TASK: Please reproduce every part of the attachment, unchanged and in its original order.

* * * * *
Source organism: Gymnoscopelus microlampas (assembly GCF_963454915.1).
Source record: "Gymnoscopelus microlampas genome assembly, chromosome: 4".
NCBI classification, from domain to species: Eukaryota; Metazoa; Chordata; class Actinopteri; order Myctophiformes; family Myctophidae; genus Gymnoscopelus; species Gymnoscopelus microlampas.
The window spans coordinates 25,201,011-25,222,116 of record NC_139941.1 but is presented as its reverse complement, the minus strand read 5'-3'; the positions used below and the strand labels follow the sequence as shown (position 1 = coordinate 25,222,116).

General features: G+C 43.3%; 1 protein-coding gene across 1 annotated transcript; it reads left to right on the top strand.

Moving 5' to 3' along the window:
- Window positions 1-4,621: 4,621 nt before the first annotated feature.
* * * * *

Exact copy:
Source organism: Gymnoscopelus microlampas (assembly GCF_963454915.1).
Source record: "Gymnoscopelus microlampas genome assembly, chromosome: 4".
NCBI classification, from domain to species: Eukaryota; Metazoa; Chordata; class Actinopteri; order Myctophiformes; family Myctophidae; genus Gymnoscopelus; species Gymnoscopelus microlampas.
The window spans coordinates 25,201,011-25,222,116 of record NC_139941.1 but is presented as its reverse complement, the minus strand read 5'-3'; the positions used below and the strand labels follow the sequence as shown (position 1 = coordinate 25,222,116).

General features: G+C 43.3%; 1 protein-coding gene across 1 annotated transcript; it reads left to right on the top strand.

Moving 5' to 3' along the window:
- Window positions 1-4,621: 4,621 nt before the first annotated feature.